CURRY, (i) (Through the O. Fr. cornier, from Late Lat. conredare, to make ready, prepare; a later form of the French is courroyer, and modern French is corroyer), to dress a horse by rubbing down and grooming with a comb; to dress and prepare leather already tanned. The currier pares off roughnesses and inequalities, makes the leather soft and pliable, and gives it the necessary surface and colour (see LEATHER) . The word " currier," though early confused in origin with " to curry," is derived from the Late Lat. coriarius, a leather dresser, from corium, hide. The phrase " to curry favour," to flatter or cajole, is a 16th century corruption of " to curry favel," i.e. a chestnut horse. This older phrase is an adaptation of an Old French proverbial expression estriller fauvel, and is paralleled in German by the similar den fahlen Hengst slreichen. A chestnut or fallow horse seems to have been taken as typical of deceit and trickery, at least since the appearance of a French satirical beast romance the Roman de fauvel (1310), the hero of which is a counterpart of Reynard the Fox (q.v.).
(2) A name applied to a great variety of seasoned dishes, especially those of Indian origin. The word is derived from the Tamil kari, a sauce or relish for rice. In the East, where the staple food of the people consists of a dish of rice, wheaten cakes, or some other cereal, some kind of relish is required to lend attraction to this insipid food; and that is the special office of curry. In India the following are employed as ingredients in curries: anise, coriander, cumin, mustard and poppy seeds; allspice, almonds, assafoetida, butter or ghee, cardamoms, chillies, cinnamon, cloves, cocoa-nut and cocoanut milk and oil, cream and curds, fenugreek, the tender unripe fruit of Buchanania lancifolia, cheroonjie nuts (the produce of another species, B. latifolia), garlic and onions, ginger, lime-juice, vinegar, the leaves of Bergera Koenigii (the curry-leaf tree), mace, mangoes, nutmeg, pepper, saffron, salt, tamarinds and turmeric.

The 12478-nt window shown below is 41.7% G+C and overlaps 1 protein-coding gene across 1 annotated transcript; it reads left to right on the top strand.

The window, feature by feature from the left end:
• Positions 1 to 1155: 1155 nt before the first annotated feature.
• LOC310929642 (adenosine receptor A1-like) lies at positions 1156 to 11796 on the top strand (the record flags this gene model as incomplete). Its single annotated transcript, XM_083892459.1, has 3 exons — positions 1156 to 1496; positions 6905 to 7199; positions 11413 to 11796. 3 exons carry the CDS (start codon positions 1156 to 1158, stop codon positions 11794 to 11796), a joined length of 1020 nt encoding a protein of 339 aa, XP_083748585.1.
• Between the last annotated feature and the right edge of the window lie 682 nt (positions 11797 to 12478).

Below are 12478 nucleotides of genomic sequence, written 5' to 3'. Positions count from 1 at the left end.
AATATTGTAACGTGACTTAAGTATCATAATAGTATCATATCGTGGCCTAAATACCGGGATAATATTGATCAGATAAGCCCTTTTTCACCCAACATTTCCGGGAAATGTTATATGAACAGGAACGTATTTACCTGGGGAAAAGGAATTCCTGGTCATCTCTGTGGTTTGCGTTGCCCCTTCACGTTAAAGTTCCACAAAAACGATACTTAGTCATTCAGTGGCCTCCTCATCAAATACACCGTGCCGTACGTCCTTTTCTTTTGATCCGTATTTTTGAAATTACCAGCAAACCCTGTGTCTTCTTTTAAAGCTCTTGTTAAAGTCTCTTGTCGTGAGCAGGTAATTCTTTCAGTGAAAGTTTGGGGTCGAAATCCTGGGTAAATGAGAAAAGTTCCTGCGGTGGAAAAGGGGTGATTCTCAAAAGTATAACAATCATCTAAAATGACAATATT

The cumin and coriander seeds are generally used roasted. The various materials are cleaned, dried, ground, sifted, thoroughly mixed and bottled. In the East the spices are ground freshly every day, which gives the Indian curry its superiority in flavour over dishes prepared with the curry-powders of the European market.
Note - this article incorporates content from Encyclopaedia Britannica, Eleventh Edition, (1910-1911)